LastEditorDisplayName, p.LastEditorUserId, p.OwnerUserId, p.
    ParentId, p.PostTypeId, p.Score, p.Tags, p.Title, p.ViewCount 
FROM dbo.Posts AS p;

SET IDENTITY_INSERT dbo.PostsTestLoad OFF;
smells like dop spirit

Unsupportive Parents


These limits are asinine, plain and simple, and I hope at some point they’re reconsidered. While I don’t expect everything from Standard Edition, because it is Basic Cable Edition, I do think that some of the restrictions go way too far.

Perhaps an edition somewhere between Standard and Enterprise would make sense. When you line the two up, the available features and pricing are incredibly stark choices.

There are often mixed needs as well, where some people need Standard Edition with fewer HA restrictions, and some people need it with fewer performance restrictions.

Thanks for reading!

A Useful Rewrite Using APPLY

More To The Matter


In the year 950 B.C., Craig Freedman write a post about subqueries in CASE expressions. It’s amazing how relevant so much of this stuff stays.

In today’s post, we’re going to look at a slightly different example than the one given, and how you can avoid performance problems with them by using APPLY.

Like most query tuning tricks, this isn’t something you always need to employ, and it’s not a best practice. It’s just something you can use when a scalar subquery doesn’t perform as you’d like it to.

How Much Wood


Our starting query looks like this. The point of it is to determine the percentage of answered questions per month.

SELECT 
    x.YearPeriod,
    MonthPeriod = 
        RIGHT('00' + RTRIM(x.MonthPeriod), 2),
    PercentAnswered = 
        CONVERT(DECIMAL(18, 2), 
           (SUM(x.AnsweredQuestion * 1.) /
           (COUNT_BIG(*) * 1.)) * 100.)
FROM
(
    SELECT 
        YearPeriod = YEAR(p.CreationDate),
        MonthPeriod = MONTH(p.CreationDate),
        CASE 
            WHEN EXISTS
                 ( 
                     SELECT 
                         1/0
                     FROM dbo.Votes AS v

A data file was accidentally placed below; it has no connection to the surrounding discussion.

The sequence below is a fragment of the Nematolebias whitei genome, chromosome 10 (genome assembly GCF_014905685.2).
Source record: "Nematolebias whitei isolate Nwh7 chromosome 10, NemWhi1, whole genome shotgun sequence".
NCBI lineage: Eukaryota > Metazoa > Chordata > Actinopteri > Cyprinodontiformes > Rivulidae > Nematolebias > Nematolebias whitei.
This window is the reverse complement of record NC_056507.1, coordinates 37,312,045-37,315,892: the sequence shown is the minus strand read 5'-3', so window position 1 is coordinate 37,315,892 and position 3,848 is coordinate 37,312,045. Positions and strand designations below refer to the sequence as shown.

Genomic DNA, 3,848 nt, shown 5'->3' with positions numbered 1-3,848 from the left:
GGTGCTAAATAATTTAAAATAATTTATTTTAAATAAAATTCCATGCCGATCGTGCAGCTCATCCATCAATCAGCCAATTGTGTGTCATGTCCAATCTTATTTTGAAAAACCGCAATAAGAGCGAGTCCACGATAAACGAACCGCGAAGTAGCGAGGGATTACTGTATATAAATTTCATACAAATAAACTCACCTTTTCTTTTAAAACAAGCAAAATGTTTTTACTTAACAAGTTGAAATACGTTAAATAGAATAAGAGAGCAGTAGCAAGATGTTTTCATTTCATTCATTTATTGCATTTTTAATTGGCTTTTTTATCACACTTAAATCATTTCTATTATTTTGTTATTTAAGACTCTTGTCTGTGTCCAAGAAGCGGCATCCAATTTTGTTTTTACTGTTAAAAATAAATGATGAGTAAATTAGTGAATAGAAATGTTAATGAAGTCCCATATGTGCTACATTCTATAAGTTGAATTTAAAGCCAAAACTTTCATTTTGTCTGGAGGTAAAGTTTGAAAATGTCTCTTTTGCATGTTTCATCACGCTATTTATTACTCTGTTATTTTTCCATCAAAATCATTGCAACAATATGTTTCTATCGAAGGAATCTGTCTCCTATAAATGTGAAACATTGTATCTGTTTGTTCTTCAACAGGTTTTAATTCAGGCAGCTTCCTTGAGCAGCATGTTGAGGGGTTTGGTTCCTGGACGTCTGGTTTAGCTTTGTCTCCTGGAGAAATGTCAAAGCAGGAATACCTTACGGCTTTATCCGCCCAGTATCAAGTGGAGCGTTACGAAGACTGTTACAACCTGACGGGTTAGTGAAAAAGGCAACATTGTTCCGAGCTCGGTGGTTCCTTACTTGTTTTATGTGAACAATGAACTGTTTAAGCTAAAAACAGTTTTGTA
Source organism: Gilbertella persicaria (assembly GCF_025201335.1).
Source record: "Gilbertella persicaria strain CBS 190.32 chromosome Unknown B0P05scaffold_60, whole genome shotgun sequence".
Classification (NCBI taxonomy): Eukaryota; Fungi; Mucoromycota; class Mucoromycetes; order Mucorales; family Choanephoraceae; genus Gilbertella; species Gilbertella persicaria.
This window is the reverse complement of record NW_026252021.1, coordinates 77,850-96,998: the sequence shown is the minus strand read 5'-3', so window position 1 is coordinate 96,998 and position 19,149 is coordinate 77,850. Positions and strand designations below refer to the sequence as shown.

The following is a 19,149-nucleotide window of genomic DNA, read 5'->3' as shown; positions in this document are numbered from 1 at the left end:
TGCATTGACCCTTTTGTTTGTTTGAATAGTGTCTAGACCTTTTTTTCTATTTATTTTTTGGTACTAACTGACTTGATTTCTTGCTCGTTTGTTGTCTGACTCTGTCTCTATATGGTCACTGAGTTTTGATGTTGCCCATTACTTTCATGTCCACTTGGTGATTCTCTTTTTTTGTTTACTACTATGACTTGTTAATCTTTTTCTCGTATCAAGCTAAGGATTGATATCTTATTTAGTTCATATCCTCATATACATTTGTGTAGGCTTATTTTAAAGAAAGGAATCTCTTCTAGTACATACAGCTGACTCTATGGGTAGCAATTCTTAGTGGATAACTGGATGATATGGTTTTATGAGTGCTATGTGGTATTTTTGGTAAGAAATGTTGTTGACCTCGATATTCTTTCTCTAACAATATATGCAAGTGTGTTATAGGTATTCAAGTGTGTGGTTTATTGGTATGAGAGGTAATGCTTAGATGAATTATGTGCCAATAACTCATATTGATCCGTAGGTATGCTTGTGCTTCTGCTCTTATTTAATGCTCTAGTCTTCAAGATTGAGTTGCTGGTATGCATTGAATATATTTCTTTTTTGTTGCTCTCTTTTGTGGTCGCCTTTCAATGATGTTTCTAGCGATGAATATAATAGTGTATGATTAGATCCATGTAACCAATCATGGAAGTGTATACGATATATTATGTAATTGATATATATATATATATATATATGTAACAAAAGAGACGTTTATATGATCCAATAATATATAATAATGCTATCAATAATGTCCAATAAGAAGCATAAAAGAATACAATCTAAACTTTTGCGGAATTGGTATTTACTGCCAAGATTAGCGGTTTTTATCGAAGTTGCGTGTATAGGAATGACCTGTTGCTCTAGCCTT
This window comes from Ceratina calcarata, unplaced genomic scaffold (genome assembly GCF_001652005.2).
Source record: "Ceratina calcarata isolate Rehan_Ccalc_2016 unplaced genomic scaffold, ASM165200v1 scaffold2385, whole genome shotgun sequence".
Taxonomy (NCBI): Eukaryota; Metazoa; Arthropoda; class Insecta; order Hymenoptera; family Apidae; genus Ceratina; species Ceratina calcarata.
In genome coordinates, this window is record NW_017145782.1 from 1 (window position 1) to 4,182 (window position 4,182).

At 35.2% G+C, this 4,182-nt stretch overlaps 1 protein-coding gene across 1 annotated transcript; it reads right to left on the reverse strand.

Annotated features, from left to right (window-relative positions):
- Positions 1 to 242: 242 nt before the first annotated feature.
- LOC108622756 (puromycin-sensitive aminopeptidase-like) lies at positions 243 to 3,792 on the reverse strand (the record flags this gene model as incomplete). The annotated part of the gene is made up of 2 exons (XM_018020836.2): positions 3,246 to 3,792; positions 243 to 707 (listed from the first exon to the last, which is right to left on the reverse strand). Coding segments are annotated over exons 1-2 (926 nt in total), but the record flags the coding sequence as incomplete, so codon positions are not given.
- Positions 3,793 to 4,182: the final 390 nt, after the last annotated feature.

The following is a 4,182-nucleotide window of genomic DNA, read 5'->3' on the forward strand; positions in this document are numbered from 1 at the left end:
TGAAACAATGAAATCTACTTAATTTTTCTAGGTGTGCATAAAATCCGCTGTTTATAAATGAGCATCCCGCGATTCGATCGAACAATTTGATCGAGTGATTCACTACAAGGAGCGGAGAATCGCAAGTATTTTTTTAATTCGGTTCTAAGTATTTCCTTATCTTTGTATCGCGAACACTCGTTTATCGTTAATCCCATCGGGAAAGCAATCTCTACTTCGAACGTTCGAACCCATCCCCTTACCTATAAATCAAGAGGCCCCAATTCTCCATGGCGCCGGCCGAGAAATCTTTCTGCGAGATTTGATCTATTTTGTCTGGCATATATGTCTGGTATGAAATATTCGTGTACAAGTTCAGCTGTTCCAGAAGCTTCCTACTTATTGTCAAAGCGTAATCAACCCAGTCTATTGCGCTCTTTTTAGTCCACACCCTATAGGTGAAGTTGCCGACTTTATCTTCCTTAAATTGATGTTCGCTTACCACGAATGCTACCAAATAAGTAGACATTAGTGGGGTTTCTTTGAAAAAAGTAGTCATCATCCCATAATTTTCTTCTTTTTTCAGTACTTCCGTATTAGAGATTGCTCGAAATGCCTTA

WHERE v.PostId = p.AcceptedAnswerId
                     AND   v.VoteTypeId = 1 
                 ) 
            THEN 1
            ELSE 0
        END AS AnsweredQuestion
    FROM dbo.Posts AS p
    WHERE p.PostTypeId = 1
) AS x
GROUP BY 
    x.YearPeriod, 
    x.MonthPeriod
ORDER BY 
    x.YearPeriod ASC, 
    x.MonthPeriod ASC;

Smack in the middle of it, we have a case expression that goes looking for rows in the Votes table where a question has an answer that’s been voted as the answer.

Amazing.

To start with, we’re going to give it this index.

CREATE INDEX p 
    ON dbo.Posts(PostTypeId, AcceptedAnswerId) 
    INCLUDE(CreationDate) 
WITH(MAXDOP = 8, SORT_IN_TEMPDB = ON);

Planpains


In all, this query will run for about 18 seconds. The majority of it is spent in a bad neighborhood.

but first

Why does this suck? Boy oh boy. Where do we start?

  • Sorting the Votes table to support a Merge Join?
  • Choosing Parallel Merge Joins ever?
  • Choosing a Many To Many Merge Join ever?
  • All of the above?

Bout It


If we change the way the query is structured to use OUTER APPLY instead, we can get much better performance in this case.

SELECT 
    x.YearPeriod,
    MonthPeriod = 
        RIGHT('00' + RTRIM(x.MonthPeriod), 2),
    PercentAnswered = 
        CONVERT(DECIMAL(18, 2), 
           (SUM(x.AnsweredQuestion * 1.) /
           (COUNT_BIG(*) * 1.)) * 100.)
FROM
(
    SELECT 
        YearPeriod = YEAR(p.CreationDate),
        MonthPeriod = MONTH(p.CreationDate),
        oa.AnsweredQuestion
    FROM dbo.Posts AS p
    OUTER APPLY 
    (
        SELECT 
            AnsweredQuestion = 
                CASE 
                    WHEN v.Id IS NOT NULL 
                    THEN 1 
                    ELSE 0 
                END
        FROM dbo.Votes AS v
        WHERE v.PostId = p.AcceptedAnswerId
        AND   v.VoteTypeId = 1
    ) oa
    WHERE p.PostTypeId = 1
) AS x
GROUP BY 
    x.YearPeriod, 
    x.MonthPeriod
ORDER BY 
    x.YearPeriod ASC, 
    x.MonthPeriod ASC;

This changes the type of join chosen, and runs for about 3 seconds total.

buttercup

We avoid all of the problems that the parallel many-to-many Merge Join brought us.

Thanks, Hash Join.

It’s also worth noting that the OUTER APPLY plan asks for an index that would help us a bit, though like most missing index requests it’s a bit half-baked.

USE [StackOverflow2013]